- There was warning of a planned terror attack, and the security forces are looking for the vehicle with the Arab terrorists.
- An Israeli, could be soldier or anyone, was kidnapped in a vehicle.
In both possible scenarios, the vehicle would have Israeli license plates and the driver would be dressed to look like a Jew. Considering all the cars, it's like a massive search for a needle in a haystack.
The Arab news site Ma'an gleefully reported about the search for an Israeli soldier.
After systematic follow-ups, thank G-d for cellphones, it was decided that all soldiers on leave were accounted for. The search was called off.
We don't have a car, and "tremping*" supplements public transportation. In theory, I'd love to be able to travel solely by public transportation, but our bus service is severely limited. If a ride comes in the right direction, I get in. A couple of months ago, I had to get to my cousin's house in Hod Hasharon and giving myself lots of time I decided to travel by bus, three buses. It took me over two hours. This past week I had to get there again and "tremped." In less than an hour after leaving my house, after taking four rides, I was at the closest junction, Tzomet Yarkon, from where she picked me up, saving me the bus ride and walk. By car, door to door, it's no more than 40-45 minutes depending on the driver in regular traffic.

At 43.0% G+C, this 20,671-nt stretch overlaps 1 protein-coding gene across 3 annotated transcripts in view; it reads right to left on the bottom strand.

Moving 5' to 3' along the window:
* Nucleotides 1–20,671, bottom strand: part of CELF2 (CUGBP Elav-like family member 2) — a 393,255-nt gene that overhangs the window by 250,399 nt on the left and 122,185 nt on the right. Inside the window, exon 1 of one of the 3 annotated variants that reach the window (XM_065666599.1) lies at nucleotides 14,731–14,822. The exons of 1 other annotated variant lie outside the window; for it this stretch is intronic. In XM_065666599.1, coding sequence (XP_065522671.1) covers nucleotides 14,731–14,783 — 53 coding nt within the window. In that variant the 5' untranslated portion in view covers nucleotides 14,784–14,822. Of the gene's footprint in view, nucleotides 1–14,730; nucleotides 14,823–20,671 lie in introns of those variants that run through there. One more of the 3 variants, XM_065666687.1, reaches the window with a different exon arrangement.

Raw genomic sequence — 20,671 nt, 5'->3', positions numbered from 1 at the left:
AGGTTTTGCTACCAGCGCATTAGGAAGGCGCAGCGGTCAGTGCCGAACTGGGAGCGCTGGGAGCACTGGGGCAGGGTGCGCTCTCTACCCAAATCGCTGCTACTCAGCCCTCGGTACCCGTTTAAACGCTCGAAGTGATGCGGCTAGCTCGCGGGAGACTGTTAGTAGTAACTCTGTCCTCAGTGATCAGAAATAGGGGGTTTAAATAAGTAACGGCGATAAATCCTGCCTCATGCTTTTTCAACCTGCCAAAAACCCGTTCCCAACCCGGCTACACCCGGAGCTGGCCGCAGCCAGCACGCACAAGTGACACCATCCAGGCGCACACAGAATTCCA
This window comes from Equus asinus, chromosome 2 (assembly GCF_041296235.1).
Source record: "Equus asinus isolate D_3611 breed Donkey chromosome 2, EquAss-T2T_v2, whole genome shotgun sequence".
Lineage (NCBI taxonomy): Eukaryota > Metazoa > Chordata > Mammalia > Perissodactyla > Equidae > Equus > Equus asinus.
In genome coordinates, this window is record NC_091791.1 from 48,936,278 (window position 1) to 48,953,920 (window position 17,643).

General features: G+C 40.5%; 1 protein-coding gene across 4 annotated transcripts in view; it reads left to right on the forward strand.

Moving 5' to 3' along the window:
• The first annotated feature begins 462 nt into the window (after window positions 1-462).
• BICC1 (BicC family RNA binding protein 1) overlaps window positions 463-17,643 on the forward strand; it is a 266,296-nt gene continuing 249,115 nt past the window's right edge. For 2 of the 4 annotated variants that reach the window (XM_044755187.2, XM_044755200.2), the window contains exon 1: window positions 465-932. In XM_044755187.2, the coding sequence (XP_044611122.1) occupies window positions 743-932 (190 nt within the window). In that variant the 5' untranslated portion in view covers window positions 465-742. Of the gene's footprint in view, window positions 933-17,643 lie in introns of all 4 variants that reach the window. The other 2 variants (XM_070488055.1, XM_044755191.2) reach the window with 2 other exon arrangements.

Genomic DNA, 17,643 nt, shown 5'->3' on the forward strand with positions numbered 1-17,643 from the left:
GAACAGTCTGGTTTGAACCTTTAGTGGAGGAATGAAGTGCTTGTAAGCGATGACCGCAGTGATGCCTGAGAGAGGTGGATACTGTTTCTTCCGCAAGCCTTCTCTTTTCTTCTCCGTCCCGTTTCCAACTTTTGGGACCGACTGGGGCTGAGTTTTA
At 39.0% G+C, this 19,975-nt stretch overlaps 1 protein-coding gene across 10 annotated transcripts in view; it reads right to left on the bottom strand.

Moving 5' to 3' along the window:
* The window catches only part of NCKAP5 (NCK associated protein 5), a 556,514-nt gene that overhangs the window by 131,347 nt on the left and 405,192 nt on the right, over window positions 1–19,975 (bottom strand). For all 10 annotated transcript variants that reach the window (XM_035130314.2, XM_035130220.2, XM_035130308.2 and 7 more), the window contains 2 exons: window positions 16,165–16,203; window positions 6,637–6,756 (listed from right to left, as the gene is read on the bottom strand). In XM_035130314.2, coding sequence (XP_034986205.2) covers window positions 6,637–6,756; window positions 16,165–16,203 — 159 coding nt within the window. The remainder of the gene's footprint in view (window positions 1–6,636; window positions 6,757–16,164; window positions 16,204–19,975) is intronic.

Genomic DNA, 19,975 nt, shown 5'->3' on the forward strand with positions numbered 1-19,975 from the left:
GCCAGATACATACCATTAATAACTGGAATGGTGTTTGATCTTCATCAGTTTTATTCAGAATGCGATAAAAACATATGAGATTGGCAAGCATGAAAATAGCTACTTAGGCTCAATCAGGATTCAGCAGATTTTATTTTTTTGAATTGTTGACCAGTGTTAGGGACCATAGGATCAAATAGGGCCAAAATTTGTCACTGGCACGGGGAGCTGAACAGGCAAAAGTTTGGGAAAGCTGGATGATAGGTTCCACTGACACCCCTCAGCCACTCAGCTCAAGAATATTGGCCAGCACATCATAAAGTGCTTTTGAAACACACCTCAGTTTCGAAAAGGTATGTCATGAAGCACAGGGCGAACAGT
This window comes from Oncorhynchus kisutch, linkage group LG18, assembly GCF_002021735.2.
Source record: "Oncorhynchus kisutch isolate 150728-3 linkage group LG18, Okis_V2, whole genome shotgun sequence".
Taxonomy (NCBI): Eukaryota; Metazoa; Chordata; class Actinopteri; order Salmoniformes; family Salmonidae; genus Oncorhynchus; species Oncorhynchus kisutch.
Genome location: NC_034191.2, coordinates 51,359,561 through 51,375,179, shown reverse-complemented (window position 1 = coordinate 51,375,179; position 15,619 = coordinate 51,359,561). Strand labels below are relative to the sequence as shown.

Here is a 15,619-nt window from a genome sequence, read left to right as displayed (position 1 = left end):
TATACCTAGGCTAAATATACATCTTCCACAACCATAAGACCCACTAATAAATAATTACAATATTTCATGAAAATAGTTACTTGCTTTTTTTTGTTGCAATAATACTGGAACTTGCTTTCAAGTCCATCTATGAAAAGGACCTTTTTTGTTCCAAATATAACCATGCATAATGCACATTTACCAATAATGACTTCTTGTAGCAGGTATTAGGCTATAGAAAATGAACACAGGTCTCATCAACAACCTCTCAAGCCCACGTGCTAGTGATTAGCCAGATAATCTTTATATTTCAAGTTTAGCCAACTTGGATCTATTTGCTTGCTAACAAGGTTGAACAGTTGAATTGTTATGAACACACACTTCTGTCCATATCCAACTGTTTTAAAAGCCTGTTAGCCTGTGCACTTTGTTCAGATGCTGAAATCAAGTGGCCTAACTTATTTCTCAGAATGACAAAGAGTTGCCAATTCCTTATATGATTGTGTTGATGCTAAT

Yes, there's an art to "tremping," trying to "read" the car, driver and passengers to figure out if it's a good risk getting into a stranger's car. And, of course, sometimes the driver is a good friend who just ends up being the car to stop and give the ride. That's what happened on my way home. My cousin dropped me off in Ariel, near the College. Within a couple of minutes a car stopped and someone got out, making room in the front seat. The driver was a neighbor and very glad to give me the ride. She took me straight to my door.
The roads are dangerous enough considering all the traffic accidents, and getting into the "wrong car" is an added risk.